Validity

Roelofs et al (2004) conducted a validation study with individuals with chronic low back pain (CLBP) and fibromyalgia patients, validating the two-factor model of the Tampa Scale for Kinesiophobia (TSK) by means of confirmatory factor analysis. Construct and predictive validity of the TSK subscales were also examined. Results clearly indicated that a two-factor model fitted best in both pain samples. Construct validity of the TSK and its subscales was supported by moderate correlation coefficients with self-report measures of pain-related fear, pain catastrophising, and disability, predominantly in patients with CLBP. Predictive validity was supported by moderate correlation coefficients with performance on physical performance tests (i.e., lifting tasks, bicycle task) mainly in CLBP patients.

Interpretation

Results consist of a total raw score and two subscale scores. Additionally, scores are presented in percentile terms in comparison to patients with chronic back pain (CBP Percentile) and Fibromyalgia (FM Percentile) using data from Roelofs et al (2004). Thus, a percentile of 50 compared to the Fibromyalgia sample represents an average level of kinesiophobia compared to others with Fibromyalgia. The total score ranges between 17 and 68. A high value on the TSK indicates a high degree of kinesiophobia, and a cutoff score was developed by Vlaeyen (1995), where a score of 37 or over is considered as a high score, while scores below that are considered as low scores. Use of a total score (including all 17 items) is recommended, although practitioners may wish to interpret results using two subscales; – Activity Avoidance – this subscale reflects the belief that activity may result in (re)injury or increased pain. – Somatic Focus – reflects the belief in underlying and serious medical problems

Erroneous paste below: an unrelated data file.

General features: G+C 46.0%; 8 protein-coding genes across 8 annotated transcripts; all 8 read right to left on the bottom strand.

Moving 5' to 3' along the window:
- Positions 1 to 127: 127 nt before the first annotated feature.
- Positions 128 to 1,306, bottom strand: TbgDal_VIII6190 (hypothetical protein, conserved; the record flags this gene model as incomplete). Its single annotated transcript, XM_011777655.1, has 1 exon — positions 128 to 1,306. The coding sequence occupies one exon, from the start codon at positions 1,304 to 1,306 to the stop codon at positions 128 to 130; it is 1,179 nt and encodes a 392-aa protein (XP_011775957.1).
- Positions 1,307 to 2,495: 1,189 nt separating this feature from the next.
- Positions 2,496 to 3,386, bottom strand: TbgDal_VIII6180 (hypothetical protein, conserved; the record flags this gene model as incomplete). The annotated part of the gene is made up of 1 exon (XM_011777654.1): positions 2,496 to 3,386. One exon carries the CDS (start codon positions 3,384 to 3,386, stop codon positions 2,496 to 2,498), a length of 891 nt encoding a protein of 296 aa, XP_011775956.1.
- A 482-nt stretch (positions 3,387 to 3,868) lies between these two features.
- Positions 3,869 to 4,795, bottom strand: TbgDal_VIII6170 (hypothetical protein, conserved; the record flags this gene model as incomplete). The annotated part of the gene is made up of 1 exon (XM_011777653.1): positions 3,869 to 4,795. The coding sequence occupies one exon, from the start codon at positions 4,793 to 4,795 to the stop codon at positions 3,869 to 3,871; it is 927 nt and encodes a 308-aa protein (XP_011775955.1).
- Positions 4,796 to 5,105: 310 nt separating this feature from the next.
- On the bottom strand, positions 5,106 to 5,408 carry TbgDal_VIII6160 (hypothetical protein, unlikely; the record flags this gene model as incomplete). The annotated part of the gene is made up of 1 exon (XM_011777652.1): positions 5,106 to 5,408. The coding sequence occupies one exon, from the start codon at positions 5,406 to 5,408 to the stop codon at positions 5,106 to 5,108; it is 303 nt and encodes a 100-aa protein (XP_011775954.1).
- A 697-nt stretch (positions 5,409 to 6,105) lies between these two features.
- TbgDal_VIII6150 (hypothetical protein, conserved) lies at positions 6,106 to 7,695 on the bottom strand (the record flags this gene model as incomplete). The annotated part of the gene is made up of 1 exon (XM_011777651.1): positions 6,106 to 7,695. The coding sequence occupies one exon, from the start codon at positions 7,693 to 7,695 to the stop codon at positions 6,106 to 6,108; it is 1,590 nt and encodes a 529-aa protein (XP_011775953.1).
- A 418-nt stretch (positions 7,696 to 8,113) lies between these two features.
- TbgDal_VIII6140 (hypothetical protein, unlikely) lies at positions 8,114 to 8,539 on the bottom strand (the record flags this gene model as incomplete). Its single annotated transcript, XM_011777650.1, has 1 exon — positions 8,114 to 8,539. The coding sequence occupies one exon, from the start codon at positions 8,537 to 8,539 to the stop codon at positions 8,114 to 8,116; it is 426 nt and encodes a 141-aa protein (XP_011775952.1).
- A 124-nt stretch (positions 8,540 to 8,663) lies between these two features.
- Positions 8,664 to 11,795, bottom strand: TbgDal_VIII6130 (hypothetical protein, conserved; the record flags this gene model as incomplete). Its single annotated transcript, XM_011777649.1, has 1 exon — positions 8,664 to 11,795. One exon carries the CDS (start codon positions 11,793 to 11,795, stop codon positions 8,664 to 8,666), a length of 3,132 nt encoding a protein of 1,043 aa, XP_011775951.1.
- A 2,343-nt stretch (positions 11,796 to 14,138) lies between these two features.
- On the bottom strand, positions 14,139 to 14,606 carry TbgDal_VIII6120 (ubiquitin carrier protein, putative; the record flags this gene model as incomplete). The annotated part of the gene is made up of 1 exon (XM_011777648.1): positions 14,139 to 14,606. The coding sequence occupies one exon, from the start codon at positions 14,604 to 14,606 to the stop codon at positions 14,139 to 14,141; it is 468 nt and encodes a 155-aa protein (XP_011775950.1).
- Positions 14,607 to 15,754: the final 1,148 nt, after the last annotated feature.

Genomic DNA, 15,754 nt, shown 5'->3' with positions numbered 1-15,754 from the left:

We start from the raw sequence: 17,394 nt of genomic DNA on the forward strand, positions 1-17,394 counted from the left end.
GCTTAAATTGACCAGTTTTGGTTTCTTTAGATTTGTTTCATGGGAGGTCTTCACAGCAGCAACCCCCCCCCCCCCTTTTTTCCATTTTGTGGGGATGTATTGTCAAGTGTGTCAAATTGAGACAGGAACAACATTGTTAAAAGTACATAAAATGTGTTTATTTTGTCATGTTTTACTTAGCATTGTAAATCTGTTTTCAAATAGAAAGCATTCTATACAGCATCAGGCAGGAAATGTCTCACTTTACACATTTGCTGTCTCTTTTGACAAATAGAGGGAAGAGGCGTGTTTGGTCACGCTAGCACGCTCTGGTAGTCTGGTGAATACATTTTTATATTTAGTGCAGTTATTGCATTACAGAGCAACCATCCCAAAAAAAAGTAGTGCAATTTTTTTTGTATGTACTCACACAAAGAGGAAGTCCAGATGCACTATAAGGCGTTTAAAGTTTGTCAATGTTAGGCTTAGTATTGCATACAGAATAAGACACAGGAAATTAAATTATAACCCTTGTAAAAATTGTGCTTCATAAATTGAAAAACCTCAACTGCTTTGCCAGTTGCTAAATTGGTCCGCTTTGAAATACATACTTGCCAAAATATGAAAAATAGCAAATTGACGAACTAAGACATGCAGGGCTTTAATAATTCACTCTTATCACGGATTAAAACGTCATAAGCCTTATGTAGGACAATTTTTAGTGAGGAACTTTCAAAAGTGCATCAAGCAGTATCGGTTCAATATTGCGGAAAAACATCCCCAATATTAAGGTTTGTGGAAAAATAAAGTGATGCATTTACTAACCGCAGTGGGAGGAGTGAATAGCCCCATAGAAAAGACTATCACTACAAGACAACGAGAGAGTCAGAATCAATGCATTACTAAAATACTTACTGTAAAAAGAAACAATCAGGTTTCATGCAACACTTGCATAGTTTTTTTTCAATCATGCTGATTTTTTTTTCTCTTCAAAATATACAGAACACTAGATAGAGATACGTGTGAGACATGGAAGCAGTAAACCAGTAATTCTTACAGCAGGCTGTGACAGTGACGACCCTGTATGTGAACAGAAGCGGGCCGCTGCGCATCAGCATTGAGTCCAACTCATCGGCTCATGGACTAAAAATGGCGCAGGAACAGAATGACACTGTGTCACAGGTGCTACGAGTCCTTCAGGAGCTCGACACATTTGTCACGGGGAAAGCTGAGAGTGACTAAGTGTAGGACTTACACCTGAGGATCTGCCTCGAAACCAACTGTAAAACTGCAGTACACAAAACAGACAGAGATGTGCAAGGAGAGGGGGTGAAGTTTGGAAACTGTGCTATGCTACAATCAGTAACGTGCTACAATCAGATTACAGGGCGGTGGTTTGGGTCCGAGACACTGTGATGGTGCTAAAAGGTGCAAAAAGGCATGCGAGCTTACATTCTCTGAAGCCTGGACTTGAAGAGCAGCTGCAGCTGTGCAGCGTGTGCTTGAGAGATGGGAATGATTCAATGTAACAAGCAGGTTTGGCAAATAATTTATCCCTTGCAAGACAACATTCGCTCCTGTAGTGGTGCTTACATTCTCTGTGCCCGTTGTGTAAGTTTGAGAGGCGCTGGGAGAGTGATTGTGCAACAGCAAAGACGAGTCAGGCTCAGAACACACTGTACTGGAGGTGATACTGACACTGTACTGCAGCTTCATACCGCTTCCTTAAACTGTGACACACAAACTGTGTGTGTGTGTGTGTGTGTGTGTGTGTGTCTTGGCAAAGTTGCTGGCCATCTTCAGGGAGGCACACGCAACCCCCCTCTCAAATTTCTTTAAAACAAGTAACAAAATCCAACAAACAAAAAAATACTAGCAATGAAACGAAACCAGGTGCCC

Developer

The original Tampa Scale of Kinesiophobia (TSK) was developed by R. Miller, S. Kopri, and D. Todd, in 1991. This represents a modified version.

Spence Children’s Anxiety Scale – Child (SCAS-Child)

Dr Ben Buchanan

The SCAS Child Version is a 45-item self-report scale used to assess severity of anxiety symptoms in children aged 8-15 years. This measure assesses six domains of anxiety which constitute six subscales: separation anxiety, social phobia, obsessive compulsive problems, panic/agoraphobia, generalised anxiety/overanxious symptoms and fears of physical injury. The SCAS Child Version is not designed to be used as a diagnostic tool in isolation, but it can be used in clinical and non-clinical settings to evaluate the impact of anxiety interventions over time.

Validity

The SCAS Child Version has been validated in a sample of Australian children (N = 218) by Spence (1998). The SCAS demonstrated convergent validity with other measures of child anxiety, and discriminant validity with a measure of child depressive symptoms. The same study also showed significantly higher SCAS scores on all six subscales among clinically anxious children than those in a non-clinical control group. For comprehensive information visit the Spence Children’s Anxiety Scale website at: www.scaswebsite.com